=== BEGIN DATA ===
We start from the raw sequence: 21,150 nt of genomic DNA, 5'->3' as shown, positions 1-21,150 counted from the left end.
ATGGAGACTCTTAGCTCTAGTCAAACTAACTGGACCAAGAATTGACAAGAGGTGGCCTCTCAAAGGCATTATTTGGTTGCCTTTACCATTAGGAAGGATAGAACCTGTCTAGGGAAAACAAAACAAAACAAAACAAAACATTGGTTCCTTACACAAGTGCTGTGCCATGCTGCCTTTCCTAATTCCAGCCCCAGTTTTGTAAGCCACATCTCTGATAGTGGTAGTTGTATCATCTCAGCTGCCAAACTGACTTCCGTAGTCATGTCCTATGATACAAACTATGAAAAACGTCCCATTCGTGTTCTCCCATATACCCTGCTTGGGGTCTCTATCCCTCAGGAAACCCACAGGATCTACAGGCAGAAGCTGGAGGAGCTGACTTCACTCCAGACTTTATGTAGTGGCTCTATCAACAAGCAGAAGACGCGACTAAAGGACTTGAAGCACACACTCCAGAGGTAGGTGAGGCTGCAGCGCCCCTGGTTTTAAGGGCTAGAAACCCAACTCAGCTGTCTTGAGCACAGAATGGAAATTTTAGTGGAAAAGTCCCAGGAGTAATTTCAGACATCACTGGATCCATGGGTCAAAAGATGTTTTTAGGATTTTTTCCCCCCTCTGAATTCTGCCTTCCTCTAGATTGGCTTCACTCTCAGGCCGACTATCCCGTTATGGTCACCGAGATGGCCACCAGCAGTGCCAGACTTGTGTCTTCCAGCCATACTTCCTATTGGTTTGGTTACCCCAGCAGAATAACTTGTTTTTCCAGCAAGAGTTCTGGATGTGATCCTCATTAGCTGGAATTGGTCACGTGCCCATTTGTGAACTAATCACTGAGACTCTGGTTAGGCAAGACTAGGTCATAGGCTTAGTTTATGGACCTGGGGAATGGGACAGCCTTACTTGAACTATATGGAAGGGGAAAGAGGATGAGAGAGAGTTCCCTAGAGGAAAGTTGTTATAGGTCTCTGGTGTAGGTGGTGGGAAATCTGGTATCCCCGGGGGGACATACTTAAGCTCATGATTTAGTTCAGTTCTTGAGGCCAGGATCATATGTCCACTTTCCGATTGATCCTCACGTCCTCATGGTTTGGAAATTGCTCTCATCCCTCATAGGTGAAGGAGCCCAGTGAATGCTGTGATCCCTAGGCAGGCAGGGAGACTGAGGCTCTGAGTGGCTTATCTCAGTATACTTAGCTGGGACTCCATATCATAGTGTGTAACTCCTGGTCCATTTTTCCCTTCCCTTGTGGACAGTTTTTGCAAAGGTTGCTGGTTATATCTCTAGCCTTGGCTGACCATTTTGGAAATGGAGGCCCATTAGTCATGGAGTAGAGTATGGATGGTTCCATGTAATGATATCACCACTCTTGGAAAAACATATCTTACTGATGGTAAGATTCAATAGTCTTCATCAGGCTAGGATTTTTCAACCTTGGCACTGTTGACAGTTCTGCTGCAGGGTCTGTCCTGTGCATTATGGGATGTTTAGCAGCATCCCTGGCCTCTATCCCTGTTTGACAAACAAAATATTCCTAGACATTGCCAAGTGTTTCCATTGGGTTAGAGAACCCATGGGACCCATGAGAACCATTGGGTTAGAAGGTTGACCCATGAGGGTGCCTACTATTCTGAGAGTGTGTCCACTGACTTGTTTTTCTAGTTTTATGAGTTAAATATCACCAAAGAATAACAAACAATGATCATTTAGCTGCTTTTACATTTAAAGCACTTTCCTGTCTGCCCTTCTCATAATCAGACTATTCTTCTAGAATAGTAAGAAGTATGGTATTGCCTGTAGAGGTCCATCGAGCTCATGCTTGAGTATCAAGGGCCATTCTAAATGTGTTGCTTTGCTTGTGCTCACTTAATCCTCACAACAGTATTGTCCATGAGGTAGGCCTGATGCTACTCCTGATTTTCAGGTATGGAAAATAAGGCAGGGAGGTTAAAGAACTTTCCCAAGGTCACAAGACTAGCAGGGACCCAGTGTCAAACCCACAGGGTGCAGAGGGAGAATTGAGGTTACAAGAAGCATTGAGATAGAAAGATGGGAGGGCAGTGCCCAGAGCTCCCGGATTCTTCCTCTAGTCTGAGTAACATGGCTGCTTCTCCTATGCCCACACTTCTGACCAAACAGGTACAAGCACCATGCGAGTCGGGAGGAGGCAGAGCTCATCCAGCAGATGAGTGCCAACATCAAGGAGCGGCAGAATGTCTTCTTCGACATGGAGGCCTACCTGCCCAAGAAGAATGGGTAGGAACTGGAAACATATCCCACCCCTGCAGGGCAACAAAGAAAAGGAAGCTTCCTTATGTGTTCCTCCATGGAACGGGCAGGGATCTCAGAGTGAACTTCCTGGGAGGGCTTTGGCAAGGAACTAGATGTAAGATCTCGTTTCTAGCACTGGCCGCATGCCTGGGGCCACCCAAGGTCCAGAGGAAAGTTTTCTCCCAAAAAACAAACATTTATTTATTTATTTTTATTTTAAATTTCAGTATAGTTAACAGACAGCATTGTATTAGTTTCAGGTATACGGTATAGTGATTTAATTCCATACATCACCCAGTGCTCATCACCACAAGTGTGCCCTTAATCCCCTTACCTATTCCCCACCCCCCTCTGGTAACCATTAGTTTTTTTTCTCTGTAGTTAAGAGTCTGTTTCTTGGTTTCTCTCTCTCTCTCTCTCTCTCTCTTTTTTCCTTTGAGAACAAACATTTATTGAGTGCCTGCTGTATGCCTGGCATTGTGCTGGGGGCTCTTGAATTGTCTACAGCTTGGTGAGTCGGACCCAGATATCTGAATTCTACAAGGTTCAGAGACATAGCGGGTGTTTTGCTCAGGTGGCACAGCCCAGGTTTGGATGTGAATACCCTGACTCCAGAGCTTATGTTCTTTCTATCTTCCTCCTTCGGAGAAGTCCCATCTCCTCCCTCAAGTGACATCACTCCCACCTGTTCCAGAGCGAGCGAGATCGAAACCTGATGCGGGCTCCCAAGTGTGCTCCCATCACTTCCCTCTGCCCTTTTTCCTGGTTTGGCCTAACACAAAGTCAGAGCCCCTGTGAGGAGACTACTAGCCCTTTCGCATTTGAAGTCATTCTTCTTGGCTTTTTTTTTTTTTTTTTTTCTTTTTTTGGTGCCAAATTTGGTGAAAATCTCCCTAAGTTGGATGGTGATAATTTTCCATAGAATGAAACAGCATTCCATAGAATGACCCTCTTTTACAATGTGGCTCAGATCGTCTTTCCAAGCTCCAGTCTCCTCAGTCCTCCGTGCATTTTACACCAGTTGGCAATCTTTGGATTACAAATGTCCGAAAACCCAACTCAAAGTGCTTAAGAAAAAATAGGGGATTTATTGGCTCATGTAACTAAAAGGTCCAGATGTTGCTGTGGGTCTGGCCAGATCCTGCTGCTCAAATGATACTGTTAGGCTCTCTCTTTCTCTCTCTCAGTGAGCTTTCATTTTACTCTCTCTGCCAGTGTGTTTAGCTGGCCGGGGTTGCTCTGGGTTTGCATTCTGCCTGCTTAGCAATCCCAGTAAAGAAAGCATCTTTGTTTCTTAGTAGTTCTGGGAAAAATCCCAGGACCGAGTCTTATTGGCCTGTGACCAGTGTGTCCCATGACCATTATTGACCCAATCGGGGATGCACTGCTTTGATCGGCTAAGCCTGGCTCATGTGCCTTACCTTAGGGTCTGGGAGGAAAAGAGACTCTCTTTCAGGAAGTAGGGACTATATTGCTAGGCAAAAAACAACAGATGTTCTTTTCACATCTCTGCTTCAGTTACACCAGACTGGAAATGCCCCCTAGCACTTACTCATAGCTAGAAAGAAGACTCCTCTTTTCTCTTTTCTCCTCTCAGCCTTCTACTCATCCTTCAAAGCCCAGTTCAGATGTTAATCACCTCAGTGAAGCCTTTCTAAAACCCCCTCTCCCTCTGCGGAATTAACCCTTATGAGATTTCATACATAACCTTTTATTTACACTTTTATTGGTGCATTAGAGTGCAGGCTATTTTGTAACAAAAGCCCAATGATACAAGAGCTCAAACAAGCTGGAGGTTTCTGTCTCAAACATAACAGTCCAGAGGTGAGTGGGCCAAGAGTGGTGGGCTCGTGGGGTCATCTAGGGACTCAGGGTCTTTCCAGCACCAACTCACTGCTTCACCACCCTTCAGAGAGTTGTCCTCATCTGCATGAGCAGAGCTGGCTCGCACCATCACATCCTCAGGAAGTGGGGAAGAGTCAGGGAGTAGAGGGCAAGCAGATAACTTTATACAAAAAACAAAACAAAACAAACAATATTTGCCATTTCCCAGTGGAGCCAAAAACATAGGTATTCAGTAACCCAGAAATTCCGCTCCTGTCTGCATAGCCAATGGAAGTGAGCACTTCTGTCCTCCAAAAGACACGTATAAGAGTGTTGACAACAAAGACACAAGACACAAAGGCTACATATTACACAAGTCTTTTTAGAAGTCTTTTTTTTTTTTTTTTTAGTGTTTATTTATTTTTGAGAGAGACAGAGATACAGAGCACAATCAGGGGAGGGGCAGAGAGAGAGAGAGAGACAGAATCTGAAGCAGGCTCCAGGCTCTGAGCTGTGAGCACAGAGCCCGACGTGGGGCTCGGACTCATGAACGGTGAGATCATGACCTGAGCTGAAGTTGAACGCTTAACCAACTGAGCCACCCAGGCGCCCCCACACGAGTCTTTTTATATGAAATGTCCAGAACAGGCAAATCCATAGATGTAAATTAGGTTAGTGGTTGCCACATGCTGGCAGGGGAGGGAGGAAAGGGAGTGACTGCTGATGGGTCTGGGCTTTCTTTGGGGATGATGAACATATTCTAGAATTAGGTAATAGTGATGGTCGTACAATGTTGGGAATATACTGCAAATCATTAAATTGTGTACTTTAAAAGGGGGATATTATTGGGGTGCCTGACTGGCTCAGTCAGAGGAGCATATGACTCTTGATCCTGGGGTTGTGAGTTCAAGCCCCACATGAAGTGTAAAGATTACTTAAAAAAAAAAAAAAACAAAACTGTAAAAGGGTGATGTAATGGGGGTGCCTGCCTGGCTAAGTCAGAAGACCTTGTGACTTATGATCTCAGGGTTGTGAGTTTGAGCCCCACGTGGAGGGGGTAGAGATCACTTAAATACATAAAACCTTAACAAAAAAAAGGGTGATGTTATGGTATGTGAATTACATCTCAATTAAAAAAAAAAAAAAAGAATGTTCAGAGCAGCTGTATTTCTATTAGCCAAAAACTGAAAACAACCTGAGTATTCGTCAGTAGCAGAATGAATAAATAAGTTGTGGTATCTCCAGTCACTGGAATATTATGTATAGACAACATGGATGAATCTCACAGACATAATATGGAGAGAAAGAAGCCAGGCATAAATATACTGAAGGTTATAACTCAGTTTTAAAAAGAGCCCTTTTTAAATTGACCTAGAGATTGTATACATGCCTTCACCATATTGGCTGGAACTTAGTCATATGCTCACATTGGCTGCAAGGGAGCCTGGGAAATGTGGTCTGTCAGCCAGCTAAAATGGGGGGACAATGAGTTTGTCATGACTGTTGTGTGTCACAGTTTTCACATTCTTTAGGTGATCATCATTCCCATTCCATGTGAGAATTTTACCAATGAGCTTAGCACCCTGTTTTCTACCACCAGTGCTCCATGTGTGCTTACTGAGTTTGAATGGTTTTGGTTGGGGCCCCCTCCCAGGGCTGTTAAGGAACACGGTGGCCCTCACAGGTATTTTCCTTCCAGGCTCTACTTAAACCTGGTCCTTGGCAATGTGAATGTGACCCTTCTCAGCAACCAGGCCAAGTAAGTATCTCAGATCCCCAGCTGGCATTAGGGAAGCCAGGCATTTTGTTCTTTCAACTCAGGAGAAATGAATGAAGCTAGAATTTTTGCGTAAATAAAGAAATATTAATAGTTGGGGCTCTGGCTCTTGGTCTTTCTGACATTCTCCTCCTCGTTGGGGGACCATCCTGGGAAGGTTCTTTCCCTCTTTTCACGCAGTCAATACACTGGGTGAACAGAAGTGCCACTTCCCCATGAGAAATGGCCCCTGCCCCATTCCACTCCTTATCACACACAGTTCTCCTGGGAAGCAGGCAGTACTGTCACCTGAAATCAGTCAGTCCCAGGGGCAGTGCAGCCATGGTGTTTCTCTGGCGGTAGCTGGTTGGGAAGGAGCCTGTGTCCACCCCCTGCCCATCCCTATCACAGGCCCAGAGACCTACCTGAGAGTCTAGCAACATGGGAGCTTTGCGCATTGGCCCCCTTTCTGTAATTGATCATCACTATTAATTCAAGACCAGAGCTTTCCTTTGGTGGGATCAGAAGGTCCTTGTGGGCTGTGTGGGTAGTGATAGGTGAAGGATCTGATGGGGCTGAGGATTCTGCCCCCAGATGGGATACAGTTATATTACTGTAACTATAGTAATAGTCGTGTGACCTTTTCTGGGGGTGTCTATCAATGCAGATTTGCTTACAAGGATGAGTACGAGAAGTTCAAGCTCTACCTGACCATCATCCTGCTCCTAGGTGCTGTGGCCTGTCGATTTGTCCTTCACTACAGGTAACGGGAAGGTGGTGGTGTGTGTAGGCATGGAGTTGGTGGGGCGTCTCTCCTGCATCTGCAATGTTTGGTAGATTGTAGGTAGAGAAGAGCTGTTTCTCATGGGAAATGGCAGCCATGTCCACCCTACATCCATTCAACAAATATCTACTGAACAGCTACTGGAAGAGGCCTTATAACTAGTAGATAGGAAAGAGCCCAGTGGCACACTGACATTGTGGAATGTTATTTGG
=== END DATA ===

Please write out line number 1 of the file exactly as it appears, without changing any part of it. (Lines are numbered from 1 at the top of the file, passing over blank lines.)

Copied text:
We start from the raw sequence: 21,150 nt of genomic DNA, 5'->3' as shown, positions 1-21,150 counted from the left end.